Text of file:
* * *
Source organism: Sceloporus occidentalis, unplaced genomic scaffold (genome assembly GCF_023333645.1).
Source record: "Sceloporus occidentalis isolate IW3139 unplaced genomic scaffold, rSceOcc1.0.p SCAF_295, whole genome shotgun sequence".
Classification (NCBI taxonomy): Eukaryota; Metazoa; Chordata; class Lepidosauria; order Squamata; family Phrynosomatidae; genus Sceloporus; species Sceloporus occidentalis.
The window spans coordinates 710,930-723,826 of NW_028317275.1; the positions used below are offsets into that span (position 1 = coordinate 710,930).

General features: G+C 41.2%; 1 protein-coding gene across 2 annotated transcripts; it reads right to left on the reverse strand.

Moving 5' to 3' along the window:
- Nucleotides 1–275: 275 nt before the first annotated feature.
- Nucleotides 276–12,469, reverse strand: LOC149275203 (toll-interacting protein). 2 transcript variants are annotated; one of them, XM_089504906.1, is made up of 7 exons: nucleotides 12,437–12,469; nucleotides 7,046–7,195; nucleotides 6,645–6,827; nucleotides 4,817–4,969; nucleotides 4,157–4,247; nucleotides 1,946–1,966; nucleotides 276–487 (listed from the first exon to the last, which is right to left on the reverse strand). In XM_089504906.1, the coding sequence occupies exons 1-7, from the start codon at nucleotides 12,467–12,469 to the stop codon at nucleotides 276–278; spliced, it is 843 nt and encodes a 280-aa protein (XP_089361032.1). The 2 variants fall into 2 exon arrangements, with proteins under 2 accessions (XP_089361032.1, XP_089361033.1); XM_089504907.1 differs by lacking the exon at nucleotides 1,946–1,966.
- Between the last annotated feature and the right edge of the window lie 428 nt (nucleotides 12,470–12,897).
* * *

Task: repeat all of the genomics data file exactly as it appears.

Source organism: Sceloporus occidentalis, unplaced genomic scaffold (genome assembly GCF_023333645.1).
Source record: "Sceloporus occidentalis isolate IW3139 unplaced genomic scaffold, rSceOcc1.0.p SCAF_295, whole genome shotgun sequence".
Classification (NCBI taxonomy): Eukaryota; Metazoa; Chordata; class Lepidosauria; order Squamata; family Phrynosomatidae; genus Sceloporus; species Sceloporus occidentalis.
The window spans coordinates 710,930-723,826 of NW_028317275.1; the positions used below are offsets into that span (position 1 = coordinate 710,930).

General features: G+C 41.2%; 1 protein-coding gene across 2 annotated transcripts; it reads right to left on the reverse strand.

Moving 5' to 3' along the window:
- Nucleotides 1–275: 275 nt before the first annotated feature.
- Nucleotides 276–12,469, reverse strand: LOC149275203 (toll-interacting protein). 2 transcript variants are annotated; one of them, XM_089504906.1, is made up of 7 exons: nucleotides 12,437–12,469; nucleotides 7,046–7,195; nucleotides 6,645–6,827; nucleotides 4,817–4,969; nucleotides 4,157–4,247; nucleotides 1,946–1,966; nucleotides 276–487 (listed from the first exon to the last, which is right to left on the reverse strand). In XM_089504906.1, the coding sequence occupies exons 1-7, from the start codon at nucleotides 12,467–12,469 to the stop codon at nucleotides 276–278; spliced, it is 843 nt and encodes a 280-aa protein (XP_089361032.1). The 2 variants fall into 2 exon arrangements, with proteins under 2 accessions (XP_089361032.1, XP_089361033.1); XM_089504907.1 differs by lacking the exon at nucleotides 1,946–1,966.
- Between the last annotated feature and the right edge of the window lie 428 nt (nucleotides 12,470–12,897).